Are We Really Going to Leave Iraq? (part III)

I’ve been asking this question for a while now (see here and here).  Now the influential liberal foreign policy analyst Kenneth Pollack and coauthor worry that the United States is headed for “premature evacuation” [.pdf] in Iraq.  Pollack and coauthor argue that “if the United States turns away from Iraq prematurely, it would have dire consequences for Iraq, whose fragile government will be more likely to fail, and for the United States, because success in Iraq is vital to U.S. interests.”  Accordingly, the United States needs to aim at “securing a new agreement with the Iraqi government that would allow U.S. military forces to remain in the country beyond 2011.”

Oh, and it’s not just Iraq.  “Like Iraq, Afghanistan will require roughly 50,000 U.S. combat troops, probably rebadged as advisors, for many more years before it is able to stand on its feet.”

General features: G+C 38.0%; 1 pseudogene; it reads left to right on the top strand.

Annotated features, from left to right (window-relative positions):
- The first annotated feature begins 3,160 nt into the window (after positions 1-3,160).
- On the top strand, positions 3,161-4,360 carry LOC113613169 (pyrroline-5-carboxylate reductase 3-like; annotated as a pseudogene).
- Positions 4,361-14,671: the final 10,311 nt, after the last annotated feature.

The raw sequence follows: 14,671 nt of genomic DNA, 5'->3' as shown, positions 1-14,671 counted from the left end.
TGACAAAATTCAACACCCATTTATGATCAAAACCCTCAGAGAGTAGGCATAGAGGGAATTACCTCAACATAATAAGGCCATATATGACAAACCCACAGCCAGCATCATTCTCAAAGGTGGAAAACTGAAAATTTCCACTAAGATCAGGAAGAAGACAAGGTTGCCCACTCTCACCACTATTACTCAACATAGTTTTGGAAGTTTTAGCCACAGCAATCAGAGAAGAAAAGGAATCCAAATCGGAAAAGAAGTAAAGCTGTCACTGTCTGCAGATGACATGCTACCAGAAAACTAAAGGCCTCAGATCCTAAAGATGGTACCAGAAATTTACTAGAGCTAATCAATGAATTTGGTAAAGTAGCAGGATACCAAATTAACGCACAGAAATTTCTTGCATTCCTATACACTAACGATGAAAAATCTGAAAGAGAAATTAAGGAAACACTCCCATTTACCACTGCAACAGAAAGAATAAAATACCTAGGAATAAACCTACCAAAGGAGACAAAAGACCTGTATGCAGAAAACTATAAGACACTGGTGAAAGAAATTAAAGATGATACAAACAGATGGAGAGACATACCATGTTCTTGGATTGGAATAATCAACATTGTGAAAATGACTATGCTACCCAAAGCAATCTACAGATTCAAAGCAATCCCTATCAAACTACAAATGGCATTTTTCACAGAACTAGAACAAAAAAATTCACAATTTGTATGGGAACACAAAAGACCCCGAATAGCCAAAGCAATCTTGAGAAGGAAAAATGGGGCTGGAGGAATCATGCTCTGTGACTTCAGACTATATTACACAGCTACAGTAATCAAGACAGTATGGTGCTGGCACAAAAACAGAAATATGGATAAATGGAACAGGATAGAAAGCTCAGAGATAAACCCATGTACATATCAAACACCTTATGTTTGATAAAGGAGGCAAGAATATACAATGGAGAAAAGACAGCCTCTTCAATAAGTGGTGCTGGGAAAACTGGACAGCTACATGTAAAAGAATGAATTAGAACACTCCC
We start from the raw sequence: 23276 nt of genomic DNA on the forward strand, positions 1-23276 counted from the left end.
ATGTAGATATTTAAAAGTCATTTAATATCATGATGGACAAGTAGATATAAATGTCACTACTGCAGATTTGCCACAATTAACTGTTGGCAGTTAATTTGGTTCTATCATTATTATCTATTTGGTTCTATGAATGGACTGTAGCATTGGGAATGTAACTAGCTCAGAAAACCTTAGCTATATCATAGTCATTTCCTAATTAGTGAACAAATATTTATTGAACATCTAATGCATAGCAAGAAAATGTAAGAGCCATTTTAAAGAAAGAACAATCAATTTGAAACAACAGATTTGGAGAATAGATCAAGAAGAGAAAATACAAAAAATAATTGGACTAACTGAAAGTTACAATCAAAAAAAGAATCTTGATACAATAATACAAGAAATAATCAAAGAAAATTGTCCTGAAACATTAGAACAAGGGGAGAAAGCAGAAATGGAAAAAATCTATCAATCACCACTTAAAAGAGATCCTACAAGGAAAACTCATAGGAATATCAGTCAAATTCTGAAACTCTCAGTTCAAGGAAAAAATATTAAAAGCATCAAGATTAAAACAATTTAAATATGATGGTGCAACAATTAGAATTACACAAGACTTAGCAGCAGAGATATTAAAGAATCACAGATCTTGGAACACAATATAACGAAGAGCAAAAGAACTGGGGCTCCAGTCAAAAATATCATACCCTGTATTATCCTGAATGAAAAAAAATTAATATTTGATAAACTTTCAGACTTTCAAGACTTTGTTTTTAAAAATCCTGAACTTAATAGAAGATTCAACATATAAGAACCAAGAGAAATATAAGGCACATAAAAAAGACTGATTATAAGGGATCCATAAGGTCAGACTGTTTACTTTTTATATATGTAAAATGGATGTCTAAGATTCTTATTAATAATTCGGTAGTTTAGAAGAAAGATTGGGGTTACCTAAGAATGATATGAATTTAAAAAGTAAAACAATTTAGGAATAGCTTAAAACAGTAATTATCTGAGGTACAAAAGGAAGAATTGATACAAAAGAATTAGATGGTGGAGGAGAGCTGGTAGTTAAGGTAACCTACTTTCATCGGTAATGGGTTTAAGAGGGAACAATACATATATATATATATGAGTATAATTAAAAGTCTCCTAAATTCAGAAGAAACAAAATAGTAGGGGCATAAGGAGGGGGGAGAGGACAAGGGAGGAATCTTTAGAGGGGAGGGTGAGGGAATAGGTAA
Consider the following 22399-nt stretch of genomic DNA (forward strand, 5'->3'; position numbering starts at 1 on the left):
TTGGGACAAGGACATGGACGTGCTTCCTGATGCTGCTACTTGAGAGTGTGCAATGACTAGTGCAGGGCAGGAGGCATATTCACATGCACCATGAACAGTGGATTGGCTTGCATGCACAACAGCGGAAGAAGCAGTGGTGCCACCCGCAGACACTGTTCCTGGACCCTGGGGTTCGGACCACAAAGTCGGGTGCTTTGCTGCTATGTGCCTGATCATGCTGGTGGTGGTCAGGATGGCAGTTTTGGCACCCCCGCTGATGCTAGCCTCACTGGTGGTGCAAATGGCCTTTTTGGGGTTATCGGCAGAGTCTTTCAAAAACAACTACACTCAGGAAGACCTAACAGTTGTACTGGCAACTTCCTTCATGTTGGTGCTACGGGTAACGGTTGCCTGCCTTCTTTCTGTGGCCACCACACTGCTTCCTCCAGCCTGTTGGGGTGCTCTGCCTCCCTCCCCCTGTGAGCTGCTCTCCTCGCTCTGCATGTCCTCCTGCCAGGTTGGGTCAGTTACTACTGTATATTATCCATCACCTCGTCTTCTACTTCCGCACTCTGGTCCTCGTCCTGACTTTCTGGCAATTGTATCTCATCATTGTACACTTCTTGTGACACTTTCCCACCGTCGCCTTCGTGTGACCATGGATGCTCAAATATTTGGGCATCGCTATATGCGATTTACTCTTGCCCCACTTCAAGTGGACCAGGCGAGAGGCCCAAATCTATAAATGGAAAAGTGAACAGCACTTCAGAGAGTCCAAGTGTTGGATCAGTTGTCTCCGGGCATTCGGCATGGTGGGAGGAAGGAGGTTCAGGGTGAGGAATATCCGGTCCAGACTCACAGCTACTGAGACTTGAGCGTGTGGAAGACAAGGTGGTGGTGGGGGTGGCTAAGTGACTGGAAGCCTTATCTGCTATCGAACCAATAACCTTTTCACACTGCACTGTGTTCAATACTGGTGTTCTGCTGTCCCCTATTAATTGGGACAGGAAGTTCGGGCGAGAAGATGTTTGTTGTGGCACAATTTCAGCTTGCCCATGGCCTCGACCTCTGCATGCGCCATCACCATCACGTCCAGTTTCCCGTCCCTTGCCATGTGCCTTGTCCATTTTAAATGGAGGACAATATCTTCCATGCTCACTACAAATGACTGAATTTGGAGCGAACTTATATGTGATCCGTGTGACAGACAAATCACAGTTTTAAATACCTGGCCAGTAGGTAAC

It seems cruelly ironic that Pollack, whose most recent book is titled A Path Out of the Desert, seems only to have a bottomless stack of plans to keep America stuck on the treadmill in the desert he urged us onto more than seven years ago.

I’ve only skimmed the piece, so maybe there’s more going on here, but this drip, drip, drip of Beltway elites urging the president to stick around for several more years is cause for alarm.  (And cause for me to start thinking about drawing up odds about whether we’re going to actually leave.)

Keep in mind, the president doesn’t have anybody who vocally opposed the Iraq war in the upper echelons of his administration, so there likely is nobody on hand to challenge the logic that “success in Iraq is vital to U.S. interests.”  It’s like it’s 2002 all over again.  With the economy in the front of the president’s brain, he seems much more likely to outsource foreign policy decisions to Hillary Clinton, Joe Biden, and the gaggle of “strategic class” foreign policy elites they brought into office with them.  And the American people seem less likely to punish him if he does so.